The new power trolley towing device is used in a stacker-retriever system that has a process controller connected to a radio frequency modem. The process controller transmits and receives process data that determines what automatic missions are to be performed by the stacker-retriever using the power trolley towing device 45. The stacker-retriever may move forward, stop and reverse according to inputs from the controller.

The power trolley 97 moves with the stacker-retriever. Upon encountering an obstruction or misalignment, the rolling assembly may tend to lag behind the stacker-retriever. Minor lags or advances may be tolerated. Major displacements place undue force on the electrical power transmission equipment or on the stacker. For that reason, the power cut off aspects of the present invention were created.

While the invention has been described with reference to specific embodiments, modifications and variations of the invention may be constructed without departing from the scope of the invention.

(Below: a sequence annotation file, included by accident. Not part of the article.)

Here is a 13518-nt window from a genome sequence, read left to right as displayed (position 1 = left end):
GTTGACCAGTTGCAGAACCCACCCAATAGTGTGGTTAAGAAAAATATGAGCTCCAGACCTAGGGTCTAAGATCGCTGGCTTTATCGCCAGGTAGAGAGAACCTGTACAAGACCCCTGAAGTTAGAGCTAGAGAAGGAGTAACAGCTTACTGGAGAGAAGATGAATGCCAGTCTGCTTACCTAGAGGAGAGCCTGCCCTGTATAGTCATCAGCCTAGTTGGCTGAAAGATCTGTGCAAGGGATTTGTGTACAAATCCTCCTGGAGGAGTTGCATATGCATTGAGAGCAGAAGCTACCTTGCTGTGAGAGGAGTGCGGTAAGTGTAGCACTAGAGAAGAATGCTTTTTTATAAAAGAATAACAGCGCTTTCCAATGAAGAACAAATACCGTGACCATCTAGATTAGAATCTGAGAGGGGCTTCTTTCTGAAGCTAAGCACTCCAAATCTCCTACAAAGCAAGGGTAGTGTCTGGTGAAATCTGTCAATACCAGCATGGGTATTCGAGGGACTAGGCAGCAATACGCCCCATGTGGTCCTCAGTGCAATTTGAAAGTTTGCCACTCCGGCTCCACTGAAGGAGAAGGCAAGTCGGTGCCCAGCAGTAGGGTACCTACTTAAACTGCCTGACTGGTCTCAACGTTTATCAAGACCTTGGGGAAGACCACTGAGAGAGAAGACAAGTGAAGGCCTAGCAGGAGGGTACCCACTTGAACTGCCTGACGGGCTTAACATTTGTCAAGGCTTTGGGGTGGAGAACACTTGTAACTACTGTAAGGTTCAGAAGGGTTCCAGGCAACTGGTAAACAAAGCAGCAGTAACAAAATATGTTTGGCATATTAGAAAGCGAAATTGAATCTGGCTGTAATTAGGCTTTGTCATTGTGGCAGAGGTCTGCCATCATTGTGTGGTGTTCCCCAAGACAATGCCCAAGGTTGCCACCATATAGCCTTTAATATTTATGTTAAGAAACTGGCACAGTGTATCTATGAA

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Classifications
U.S. Classification191/45.00R, 414/279, 191/48, 191/64, 191/23.00R, 191/50, 191/12.00R
International ClassificationB60L5/38, B66C13/12
Cooperative ClassificationB60L5/38, Y02T90/16, B66C13/12, B60L2200/26
European ClassificationB60L5/38, B66C13/12
Legal Events
DateCodeEventDescription
Jun 14, 2005FPExpired due to failure to pay maintenance fee
Effective date: 20050417
Apr 18, 2005LAPSLapse for failure to pay maintenance fees
Nov 3, 2004REMIMaintenance fee reminder mailed
Dec 23, 2002ASAssignment
Owner name: RETROTECH, INC., NEW YORK
Free format text: ASSIGNMENT OF ASSIGNORS INTEREST;ASSIGNOR:WOODSON INCORPORATED;REEL/FRAME:013599/0010
Effective date: 20021216
Owner name: RETROTECH, INC. 610 FISHERS RUN P.O. BOX 586FISHER
Aug 19, 1999ASAssignment
Owner name: WOODSON INCORPORATED, PENNSYLVANIA
Free format text: ASSIGNMENT OF ASSIGNORS INTEREST;ASSIGNORS:LIVESAY, MARK F.;JUHL, KENNETH P.;TROY, RICHARD J.;AND OTHERS;REEL/FRAME:011255/0031
Effective date: 19990816